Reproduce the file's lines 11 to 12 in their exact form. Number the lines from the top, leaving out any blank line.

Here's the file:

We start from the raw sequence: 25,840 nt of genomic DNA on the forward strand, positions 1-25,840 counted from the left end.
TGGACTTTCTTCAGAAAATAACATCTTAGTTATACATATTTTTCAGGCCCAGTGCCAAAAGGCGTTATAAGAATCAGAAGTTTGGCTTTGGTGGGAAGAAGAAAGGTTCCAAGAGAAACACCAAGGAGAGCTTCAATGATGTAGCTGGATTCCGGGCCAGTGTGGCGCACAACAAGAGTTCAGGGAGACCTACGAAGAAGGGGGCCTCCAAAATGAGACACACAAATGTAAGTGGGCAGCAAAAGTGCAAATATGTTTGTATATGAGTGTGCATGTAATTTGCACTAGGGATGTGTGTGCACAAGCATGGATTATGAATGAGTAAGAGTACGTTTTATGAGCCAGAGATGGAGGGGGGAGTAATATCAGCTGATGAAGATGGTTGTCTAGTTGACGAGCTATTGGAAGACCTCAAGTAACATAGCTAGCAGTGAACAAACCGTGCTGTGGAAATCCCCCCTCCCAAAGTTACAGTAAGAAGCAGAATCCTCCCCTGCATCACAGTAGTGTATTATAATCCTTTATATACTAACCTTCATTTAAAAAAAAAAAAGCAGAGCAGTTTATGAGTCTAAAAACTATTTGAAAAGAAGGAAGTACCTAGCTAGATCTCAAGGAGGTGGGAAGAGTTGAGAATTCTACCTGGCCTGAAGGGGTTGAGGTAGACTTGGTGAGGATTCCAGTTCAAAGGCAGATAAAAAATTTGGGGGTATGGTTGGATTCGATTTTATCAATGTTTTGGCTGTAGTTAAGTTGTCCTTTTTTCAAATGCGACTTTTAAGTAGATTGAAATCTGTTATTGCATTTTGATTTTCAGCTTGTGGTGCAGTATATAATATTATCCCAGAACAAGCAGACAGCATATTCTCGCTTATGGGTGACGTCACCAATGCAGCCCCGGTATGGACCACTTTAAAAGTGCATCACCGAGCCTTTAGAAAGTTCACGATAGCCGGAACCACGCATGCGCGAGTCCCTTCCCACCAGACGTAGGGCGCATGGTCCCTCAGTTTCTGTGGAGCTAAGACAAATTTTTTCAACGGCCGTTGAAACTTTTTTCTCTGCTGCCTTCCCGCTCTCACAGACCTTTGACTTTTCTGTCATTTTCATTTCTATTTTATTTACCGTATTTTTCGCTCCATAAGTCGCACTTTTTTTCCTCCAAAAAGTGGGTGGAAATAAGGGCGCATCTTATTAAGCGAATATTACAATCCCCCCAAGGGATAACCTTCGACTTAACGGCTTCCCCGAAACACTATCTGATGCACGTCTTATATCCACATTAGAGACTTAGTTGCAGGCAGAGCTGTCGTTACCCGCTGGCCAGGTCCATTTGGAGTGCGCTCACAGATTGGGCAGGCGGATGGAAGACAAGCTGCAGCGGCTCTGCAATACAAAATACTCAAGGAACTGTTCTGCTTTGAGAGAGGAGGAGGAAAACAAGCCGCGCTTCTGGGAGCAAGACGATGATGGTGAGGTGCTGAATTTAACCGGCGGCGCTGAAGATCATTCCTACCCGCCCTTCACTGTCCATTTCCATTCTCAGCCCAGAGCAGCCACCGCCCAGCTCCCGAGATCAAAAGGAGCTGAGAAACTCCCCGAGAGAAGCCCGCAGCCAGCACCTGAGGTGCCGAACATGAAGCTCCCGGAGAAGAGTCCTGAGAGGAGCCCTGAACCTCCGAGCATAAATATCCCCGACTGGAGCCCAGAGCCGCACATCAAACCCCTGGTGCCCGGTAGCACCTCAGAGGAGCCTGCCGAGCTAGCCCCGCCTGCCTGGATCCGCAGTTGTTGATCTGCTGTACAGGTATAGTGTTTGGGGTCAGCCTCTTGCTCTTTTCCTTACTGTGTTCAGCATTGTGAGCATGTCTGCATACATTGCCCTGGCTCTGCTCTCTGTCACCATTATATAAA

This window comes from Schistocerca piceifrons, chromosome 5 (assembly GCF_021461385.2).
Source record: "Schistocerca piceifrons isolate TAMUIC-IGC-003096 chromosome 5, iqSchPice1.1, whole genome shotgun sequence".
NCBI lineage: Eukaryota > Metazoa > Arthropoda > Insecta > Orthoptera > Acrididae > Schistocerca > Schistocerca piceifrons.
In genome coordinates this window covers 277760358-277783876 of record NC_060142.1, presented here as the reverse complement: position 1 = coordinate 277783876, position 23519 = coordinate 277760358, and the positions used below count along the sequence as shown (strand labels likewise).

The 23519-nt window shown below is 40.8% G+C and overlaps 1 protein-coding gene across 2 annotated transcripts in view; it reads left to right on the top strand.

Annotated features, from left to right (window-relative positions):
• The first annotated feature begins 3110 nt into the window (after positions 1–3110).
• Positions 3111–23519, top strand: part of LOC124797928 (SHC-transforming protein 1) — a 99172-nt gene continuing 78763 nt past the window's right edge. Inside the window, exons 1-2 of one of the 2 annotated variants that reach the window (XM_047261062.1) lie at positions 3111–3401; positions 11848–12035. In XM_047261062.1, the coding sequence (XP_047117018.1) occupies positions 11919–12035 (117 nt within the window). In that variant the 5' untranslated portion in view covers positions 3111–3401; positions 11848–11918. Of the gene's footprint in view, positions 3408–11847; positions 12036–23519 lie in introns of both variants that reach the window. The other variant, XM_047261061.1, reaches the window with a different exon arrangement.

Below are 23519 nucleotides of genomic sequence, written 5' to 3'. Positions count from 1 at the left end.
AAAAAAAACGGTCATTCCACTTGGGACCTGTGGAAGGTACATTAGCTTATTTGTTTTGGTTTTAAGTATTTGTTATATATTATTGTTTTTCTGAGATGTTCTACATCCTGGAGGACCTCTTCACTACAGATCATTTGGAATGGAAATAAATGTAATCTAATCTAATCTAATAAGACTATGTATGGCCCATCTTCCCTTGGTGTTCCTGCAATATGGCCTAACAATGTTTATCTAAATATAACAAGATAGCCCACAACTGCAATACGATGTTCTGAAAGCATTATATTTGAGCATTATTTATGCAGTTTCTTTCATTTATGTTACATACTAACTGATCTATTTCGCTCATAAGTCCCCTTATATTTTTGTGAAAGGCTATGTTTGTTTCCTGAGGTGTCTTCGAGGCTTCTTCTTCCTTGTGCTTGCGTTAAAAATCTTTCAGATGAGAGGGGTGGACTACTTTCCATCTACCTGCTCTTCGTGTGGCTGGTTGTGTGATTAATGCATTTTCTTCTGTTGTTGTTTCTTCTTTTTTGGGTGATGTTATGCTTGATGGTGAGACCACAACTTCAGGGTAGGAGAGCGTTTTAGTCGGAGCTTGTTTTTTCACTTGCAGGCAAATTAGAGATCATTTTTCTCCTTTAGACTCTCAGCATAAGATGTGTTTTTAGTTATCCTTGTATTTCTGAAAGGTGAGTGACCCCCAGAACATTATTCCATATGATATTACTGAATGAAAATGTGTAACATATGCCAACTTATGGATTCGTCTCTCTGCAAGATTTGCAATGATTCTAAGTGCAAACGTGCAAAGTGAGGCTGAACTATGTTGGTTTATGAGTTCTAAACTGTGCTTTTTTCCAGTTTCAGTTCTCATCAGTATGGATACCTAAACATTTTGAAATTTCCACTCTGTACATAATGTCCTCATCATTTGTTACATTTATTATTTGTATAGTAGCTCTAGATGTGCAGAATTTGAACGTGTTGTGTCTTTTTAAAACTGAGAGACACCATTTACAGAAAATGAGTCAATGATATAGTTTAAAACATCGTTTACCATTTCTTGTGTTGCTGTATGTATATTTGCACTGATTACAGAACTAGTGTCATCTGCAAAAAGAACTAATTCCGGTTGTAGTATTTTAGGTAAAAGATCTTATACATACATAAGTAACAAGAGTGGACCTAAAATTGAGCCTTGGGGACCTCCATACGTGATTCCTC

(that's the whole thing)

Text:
Below are 23519 nucleotides of genomic sequence, written 5' to 3'. Positions count from 1 at the left end.
AAAAAAAACGGTCATTCCACTTGGGACCTGTGGAAGGTACATTAGCTTATTTGTTTTGGTTTTAAGTATTTGTTATATATTATTGTTTTTCTGAGATGTTCTACATCCTGGAGGACCTCTTCACTACAGATCATTTGGAATGGAAATAAATGTAATCTAATCTAATCTAATAAGACTATGTATGGCCCATCTTCCCTTGGTGTTCCTGCAATATGGCCTAACAATGTTTATCTAAATATAACAAGATAGCCCACAACTGCAATACGATGTTCTGAAAGCATTATATTTGAGCATTATTTATGCAGTTTCTTTCATTTATGTTACATACTAACTGATCTATTTCGCTCATAAGTCCCCTTATATTTTTGTGAAAGGCTATGTTTGTTTCCTGAGGTGTCTTCGAGGCTTCTTCTTCCTTGTGCTTGCGTTAAAAATCTTTCAGATGAGAGGGGTGGACTACTTTCCATCTACCTGCTCTTCGTGTGGCTGGTTGTGTGATTAATGCATTTTCTTCTGTTGTTGTTTCTTCTTTTTTGGGTGATGTTATGCTTGATGGTGAGACCACAACTTCAGGGTAGGAGAGCGTTTTAGTCGGAGCTTGTTTTTTCACTTGCAGGCAAATTAGAGATCATTTTTCTCCTTTAGACTCTCAGCATAAGATGTGTTTTTAGTTATCCTTGTATTTCTGAAAGGTGAGTGACCCCCAGAACATTATTCCATATGATATTACTGAATGAAAATGTGTAACATATGCCAACTTATGGATTCGTCTCTCTGCAAGATTTGCAATGATTCTAAGTGCAAACGTGCAAAGTGAGGCTGAACTATGTTGGTTTATGAGTTCTAAACTGTGCTTTTTTCCAGTTTCAGTTCTCATCAGTATGGATACCTAAACATTTTGAAATTTCCACTCTGTACATAATGTCCTCATCATTTGTTACATTTATTATTTGTATAGTAGCTCTAGATGTGCAGAATTTGAACGTGTTGTGTCTTTTTAAAACTGAGAGACACCATTTACAGAAAATGAGTCAATGATATAGTTTAAAACATCGTTTACCATTTCTTGTGTTGCTGTATGTATATTTGCACTGATTACAGAACTAGTGTCATCTGCAAAAAGAACTAATTCCGGTTGTAGTATTTTAGGTAAAAGATCTTATACATACATAAGTAACAAGAGTGGACCTAAAATTGAGCCTTGGGGACCTCCATACGTGATTCCTC